You Swore That You Never Would Leave Me, Baby What Ever Happened To You?
I'm an avid checker of blogs. Spending a couple of minutes here-and-there throughout the day to peek in on the online musing of friends, acquaintances, random strangers is a good way to take a short mental break from whatever I happen to be engaged in at the time, and makes me feel connected to them in a very immediate way.
Still, I've noticed a definite downward trend, something to which I myself have recently succombed, namely, a decided lack of things to write about, resulting in decreased frequency of posting. Clearly for a lot of people I know (and I don't think it's an unsafe assumption to posit this as a general trend), blogging has lost its enticement. Understandable. Most people have difficulty maintaining even private journals, where mundane activities can at least become fodder for fantastical musings. Few of us are willing to commit to that level of day-dreaming in something we know others will read. So, after a while, the gild comes off the lily as it were, and people just fall out of the habit. Then, next thing you know, you've forgotten to renew the registration for the DNS, or you can't remember your Blogger password, or any of a number of other obsticles get thrown up in your path, and you just say, "eh, it's not that important anyway."
Which is kind of sad in a way, knowing there are all these mega-trillions of bits-and-bytes representing moments in people's lives suddenly and irretreivably orphaned out there in the cyber-ether, never to be seen again, except perhaps by future generations of Internet archeologists.
I keep a list of favorite abandoned sites (see "Lost At Sea" listings way down on the left margin), and check in every now-and-then, just to see if anybody has renewed their enthusiasm for online journaling. Occasionally, I'm surprised to see a fairly recent entry. Mostly though, it's just a blank page or worse, the dreaded "Page Not Found" redirect, indicating the owner has pretty much abandoned any prospects for reviving the site. On very rare occasions, the owner may have simply switched to a new, different means of blogging (many of my friends have been briefly seduced by MySpace, although I note even that already has its fair share of neglected pages).
Still, I hope all those rants, ramblings, reviews and recollections don't disappear completely and forever. I think it would be fascinating both for writers and readers to be able to re-access those sites at some future date, to reacquaint oneself with that previous version, like going back and looking at old high school yearbooks; pull out that snapshot of the person you once were to see how different you've become (or not) in the interim.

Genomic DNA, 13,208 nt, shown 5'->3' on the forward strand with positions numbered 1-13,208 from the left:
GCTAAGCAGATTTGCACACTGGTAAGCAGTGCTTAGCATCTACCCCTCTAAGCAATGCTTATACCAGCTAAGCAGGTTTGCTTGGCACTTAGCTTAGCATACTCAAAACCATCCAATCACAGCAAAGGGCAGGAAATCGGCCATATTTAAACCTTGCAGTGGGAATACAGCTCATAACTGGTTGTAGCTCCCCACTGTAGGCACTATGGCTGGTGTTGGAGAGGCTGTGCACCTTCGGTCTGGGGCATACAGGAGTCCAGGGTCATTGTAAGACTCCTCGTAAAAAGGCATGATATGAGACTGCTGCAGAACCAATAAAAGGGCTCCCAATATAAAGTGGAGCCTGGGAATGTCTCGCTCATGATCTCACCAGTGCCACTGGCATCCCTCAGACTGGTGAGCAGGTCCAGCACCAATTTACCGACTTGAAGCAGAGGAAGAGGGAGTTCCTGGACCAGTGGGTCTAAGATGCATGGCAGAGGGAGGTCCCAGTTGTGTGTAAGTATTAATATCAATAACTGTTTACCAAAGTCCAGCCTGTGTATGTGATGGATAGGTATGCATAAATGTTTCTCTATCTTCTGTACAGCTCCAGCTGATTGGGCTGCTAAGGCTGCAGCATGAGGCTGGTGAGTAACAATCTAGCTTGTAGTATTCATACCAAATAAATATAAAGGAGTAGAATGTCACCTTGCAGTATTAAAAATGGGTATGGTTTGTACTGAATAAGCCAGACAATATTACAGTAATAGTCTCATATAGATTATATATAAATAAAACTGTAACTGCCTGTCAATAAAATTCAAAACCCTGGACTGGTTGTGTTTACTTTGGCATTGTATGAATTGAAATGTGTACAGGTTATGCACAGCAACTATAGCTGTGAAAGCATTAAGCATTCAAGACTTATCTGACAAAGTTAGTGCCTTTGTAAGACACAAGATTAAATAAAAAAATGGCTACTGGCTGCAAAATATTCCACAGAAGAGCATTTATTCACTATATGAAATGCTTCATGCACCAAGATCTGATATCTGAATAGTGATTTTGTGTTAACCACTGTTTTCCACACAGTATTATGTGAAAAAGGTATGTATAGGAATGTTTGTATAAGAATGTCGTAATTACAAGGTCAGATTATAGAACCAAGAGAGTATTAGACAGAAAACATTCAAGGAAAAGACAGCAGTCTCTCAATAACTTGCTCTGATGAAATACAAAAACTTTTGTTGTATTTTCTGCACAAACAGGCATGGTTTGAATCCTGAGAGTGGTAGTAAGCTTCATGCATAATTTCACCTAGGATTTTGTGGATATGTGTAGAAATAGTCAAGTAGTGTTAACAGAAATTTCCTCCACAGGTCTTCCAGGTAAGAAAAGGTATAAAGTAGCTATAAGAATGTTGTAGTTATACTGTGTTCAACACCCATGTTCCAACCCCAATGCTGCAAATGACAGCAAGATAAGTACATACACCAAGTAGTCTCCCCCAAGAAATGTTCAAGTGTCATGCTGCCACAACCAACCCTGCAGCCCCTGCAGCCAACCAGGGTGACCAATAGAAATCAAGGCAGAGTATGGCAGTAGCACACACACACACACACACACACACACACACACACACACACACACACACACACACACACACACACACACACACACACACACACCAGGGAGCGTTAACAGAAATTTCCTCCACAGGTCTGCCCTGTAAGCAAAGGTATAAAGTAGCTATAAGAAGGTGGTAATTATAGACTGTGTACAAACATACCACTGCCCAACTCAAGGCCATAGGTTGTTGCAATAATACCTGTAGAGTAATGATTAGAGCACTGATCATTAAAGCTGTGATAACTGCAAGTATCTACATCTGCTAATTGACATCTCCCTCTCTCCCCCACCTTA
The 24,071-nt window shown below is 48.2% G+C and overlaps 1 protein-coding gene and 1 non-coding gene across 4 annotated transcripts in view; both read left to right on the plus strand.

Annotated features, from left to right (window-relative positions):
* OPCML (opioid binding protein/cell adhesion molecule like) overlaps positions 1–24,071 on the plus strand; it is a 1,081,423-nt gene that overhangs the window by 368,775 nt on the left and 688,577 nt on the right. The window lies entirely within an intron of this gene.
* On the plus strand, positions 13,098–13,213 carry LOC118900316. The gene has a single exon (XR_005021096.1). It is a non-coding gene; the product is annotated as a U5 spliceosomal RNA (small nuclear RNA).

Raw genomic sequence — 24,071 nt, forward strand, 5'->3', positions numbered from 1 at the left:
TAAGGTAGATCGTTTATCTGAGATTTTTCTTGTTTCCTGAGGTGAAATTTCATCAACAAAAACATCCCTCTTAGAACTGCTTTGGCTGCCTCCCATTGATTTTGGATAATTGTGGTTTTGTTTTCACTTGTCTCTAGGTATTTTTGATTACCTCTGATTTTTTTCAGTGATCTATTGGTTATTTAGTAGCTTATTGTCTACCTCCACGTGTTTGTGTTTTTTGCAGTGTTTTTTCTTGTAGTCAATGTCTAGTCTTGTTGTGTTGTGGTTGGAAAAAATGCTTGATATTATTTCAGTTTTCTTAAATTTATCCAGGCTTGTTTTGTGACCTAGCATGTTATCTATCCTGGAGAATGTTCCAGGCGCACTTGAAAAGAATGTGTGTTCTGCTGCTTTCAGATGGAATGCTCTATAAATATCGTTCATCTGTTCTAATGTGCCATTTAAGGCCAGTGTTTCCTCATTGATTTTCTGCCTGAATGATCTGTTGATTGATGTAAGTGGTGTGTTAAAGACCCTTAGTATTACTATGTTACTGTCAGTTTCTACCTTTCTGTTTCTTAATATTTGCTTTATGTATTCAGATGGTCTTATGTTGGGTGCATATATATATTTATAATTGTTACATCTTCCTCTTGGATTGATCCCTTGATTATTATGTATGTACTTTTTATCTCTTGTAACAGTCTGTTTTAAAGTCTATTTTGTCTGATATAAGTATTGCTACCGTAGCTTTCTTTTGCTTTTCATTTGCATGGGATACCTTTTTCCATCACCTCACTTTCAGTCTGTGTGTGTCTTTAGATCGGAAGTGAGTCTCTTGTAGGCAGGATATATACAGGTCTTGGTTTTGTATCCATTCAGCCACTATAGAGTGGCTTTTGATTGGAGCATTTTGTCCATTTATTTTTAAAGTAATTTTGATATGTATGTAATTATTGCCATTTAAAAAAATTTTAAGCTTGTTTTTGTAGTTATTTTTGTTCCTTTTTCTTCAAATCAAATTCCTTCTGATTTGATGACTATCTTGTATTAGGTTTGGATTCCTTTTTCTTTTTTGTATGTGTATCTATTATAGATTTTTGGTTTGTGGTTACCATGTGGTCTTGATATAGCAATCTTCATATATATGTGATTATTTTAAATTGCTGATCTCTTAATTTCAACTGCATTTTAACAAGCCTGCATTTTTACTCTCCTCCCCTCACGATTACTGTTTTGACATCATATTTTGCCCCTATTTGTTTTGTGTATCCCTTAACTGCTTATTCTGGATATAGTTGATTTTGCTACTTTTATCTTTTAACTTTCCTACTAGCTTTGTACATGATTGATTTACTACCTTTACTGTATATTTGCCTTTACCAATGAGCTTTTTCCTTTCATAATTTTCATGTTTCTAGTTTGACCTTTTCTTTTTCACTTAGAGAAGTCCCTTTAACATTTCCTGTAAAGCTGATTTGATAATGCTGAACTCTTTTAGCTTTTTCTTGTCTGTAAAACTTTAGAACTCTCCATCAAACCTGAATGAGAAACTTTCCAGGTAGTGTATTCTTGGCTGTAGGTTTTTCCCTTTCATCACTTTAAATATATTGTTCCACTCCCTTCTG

Just so you know, there'll always be a little memorial open here to keep those forgotten spaces as accessible as I can, in case you decide to come back someday.
(In which your trusty scribe goes a little crazy with the hyperlinkage)
Went to the book-signing for former Portland-based performance artist, filmmaker, and now published author Miranda July at Neumo's last night. My good friend Sarah Rudinoff performed a terrific opening set, accompanied by Seattle Symphony OrchestraWunderkind, Joshua Roman, followed by Becky Stark, an L.A.-based folk/pop singer who vocally bears a striking resemblence to perennial NPR commentator, Sarah Vowel. Her between song banter was actually much better than her music, which tends toward breathy falsetto renditions of neo-folk romance ballads.
And then came "Awesome", about whom I'm sure some of you are probably sick of hearing praised by now, but who nevertheless put in a marvelous, albeit brief set of new, original music based on July's just-published collection of short stories, "No One Belongs Here More Than You". I particularly enjoyed "This Person", which was notable for providing "Mr. Jorgensen" a rare opportunity to move forward from the back row.
Ms. July's reading of a couple shorter pieces from the collection followed, and those of you who've seen her recent indie film would have been quite delighted with her signature combination of quirky humor, meditative self-examination, dreamlike fantasy, and often painful yearnings for love and acceptance. The Q&A session that followed was pretty standard fare (including a mercifully brief "Five Questions Every Writer Gets Asked" segment), but July is just as entertaining when tossing out off-the-cuff answers to banal questions as she is when reading her own conversational prose.
Not sure what the problem is, and I'm checking with my DNS registrar to see if we can get it resolved, but my top level DNS seems to be temporarily off-line. If you're reading this, it probably means you're linking here using my Blogger DNS (http://www.rockingtheboat.blogspot.com), but if you got here via some other route, you might want to bookmark the link above for futrue reference.